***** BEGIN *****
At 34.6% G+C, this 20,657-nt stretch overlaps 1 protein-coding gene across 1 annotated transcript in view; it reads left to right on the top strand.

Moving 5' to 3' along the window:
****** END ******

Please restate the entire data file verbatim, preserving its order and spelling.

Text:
At 34.6% G+C, this 20,657-nt stretch overlaps 1 protein-coding gene across 1 annotated transcript in view; it reads left to right on the top strand.

Moving 5' to 3' along the window: